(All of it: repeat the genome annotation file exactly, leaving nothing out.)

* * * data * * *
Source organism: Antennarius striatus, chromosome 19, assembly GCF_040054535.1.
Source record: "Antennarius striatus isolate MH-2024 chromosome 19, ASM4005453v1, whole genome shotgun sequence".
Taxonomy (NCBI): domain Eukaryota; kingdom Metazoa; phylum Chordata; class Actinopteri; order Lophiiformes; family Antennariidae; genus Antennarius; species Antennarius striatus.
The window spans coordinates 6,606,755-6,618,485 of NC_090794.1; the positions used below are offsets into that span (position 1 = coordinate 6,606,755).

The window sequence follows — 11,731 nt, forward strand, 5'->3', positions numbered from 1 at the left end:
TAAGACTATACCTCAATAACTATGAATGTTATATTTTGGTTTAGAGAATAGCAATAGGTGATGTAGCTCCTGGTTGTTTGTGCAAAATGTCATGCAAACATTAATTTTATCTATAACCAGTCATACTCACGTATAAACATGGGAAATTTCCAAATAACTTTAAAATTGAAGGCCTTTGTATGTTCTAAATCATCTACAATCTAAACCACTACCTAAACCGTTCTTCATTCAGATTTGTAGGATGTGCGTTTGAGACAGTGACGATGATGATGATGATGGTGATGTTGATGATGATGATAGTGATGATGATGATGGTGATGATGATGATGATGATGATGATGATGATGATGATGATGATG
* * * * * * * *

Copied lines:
Source organism: Antennarius striatus, chromosome 19, assembly GCF_040054535.1.
Source record: "Antennarius striatus isolate MH-2024 chromosome 19, ASM4005453v1, whole genome shotgun sequence".
Taxonomy (NCBI): domain Eukaryota; kingdom Metazoa; phylum Chordata; class Actinopteri; order Lophiiformes; family Antennariidae; genus Antennarius; species Antennarius striatus.
The window spans coordinates 6,606,755-6,618,485 of NC_090794.1; the positions used below are offsets into that span (position 1 = coordinate 6,606,755).

The window sequence follows — 11,731 nt, forward strand, 5'->3', positions numbered from 1 at the left end:
TAAGACTATACCTCAATAACTATGAATGTTATATTTTGGTTTAGAGAATAGCAATAGGTGATGTAGCTCCTGGTTGTTTGTGCAAAATGTCATGCAAACATTAATTTTATCTATAACCAGTCATACTCACGTATAAACATGGGAAATTTCCAAATAACTTTAAAATTGAAGGCCTTTGTATGTTCTAAATCATCTACAATCTAAACCACTACCTAAACCGTTCTTCATTCAGATTTGTAGGATGTGCGTTTGAGACAGTGACGATGATGATGATGATGGTGATGTTGATGATGATGATAGTGATGATGATGATGGTGATGATGATGATGATGATGATGATGATGATGATGATGATGATG